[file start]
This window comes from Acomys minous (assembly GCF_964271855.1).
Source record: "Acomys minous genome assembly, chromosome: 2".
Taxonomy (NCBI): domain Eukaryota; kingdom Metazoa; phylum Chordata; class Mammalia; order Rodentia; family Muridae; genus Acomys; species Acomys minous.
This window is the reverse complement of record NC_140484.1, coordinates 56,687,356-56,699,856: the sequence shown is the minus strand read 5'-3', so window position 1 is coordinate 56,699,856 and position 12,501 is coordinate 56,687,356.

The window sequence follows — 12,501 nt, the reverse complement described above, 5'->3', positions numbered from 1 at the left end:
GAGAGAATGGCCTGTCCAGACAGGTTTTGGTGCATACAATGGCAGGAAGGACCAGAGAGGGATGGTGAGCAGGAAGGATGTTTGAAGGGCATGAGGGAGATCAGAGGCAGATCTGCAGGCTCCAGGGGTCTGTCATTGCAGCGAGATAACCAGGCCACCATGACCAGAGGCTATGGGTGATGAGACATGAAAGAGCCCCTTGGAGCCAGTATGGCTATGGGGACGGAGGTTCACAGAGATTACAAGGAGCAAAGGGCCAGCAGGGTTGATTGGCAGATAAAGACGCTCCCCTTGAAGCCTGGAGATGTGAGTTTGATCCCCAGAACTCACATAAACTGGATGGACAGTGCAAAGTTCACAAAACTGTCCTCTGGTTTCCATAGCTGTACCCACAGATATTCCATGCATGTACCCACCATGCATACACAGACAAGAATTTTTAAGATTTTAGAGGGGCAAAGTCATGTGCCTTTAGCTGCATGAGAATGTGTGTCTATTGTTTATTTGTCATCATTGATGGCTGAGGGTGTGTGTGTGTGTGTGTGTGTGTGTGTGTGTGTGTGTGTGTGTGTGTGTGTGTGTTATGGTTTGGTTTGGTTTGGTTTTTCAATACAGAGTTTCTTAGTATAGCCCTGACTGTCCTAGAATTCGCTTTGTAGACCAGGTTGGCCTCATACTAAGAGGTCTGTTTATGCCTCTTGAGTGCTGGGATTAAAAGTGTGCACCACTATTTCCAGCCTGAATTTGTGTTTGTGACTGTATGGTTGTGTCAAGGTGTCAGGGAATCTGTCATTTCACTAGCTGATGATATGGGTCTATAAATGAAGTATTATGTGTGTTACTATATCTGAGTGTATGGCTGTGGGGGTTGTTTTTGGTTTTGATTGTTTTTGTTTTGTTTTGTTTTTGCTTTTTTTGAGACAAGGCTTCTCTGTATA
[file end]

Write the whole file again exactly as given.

This window comes from Acomys minous (assembly GCF_964271855.1).
Source record: "Acomys minous genome assembly, chromosome: 2".
Taxonomy (NCBI): domain Eukaryota; kingdom Metazoa; phylum Chordata; class Mammalia; order Rodentia; family Muridae; genus Acomys; species Acomys minous.
This window is the reverse complement of record NC_140484.1, coordinates 56,687,356-56,699,856: the sequence shown is the minus strand read 5'-3', so window position 1 is coordinate 56,699,856 and position 12,501 is coordinate 56,687,356.

The window sequence follows — 12,501 nt, the reverse complement described above, 5'->3', positions numbered from 1 at the left end:
GAGAGAATGGCCTGTCCAGACAGGTTTTGGTGCATACAATGGCAGGAAGGACCAGAGAGGGATGGTGAGCAGGAAGGATGTTTGAAGGGCATGAGGGAGATCAGAGGCAGATCTGCAGGCTCCAGGGGTCTGTCATTGCAGCGAGATAACCAGGCCACCATGACCAGAGGCTATGGGTGATGAGACATGAAAGAGCCCCTTGGAGCCAGTATGGCTATGGGGACGGAGGTTCACAGAGATTACAAGGAGCAAAGGGCCAGCAGGGTTGATTGGCAGATAAAGACGCTCCCCTTGAAGCCTGGAGATGTGAGTTTGATCCCCAGAACTCACATAAACTGGATGGACAGTGCAAAGTTCACAAAACTGTCCTCTGGTTTCCATAGCTGTACCCACAGATATTCCATGCATGTACCCACCATGCATACACAGACAAGAATTTTTAAGATTTTAGAGGGGCAAAGTCATGTGCCTTTAGCTGCATGAGAATGTGTGTCTATTGTTTATTTGTCATCATTGATGGCTGAGGGTGTGTGTGTGTGTGTGTGTGTGTGTGTGTGTGTGTGTGTGTGTGTGTGTGTGTGTTATGGTTTGGTTTGGTTTGGTTTTTCAATACAGAGTTTCTTAGTATAGCCCTGACTGTCCTAGAATTCGCTTTGTAGACCAGGTTGGCCTCATACTAAGAGGTCTGTTTATGCCTCTTGAGTGCTGGGATTAAAAGTGTGCACCACTATTTCCAGCCTGAATTTGTGTTTGTGACTGTATGGTTGTGTCAAGGTGTCAGGGAATCTGTCATTTCACTAGCTGATGATATGGGTCTATAAATGAAGTATTATGTGTGTTACTATATCTGAGTGTATGGCTGTGGGGGTTGTTTTTGGTTTTGATTGTTTTTGTTTTGTTTTGTTTTTGCTTTTTTTGAGACAAGGCTTCTCTGTATA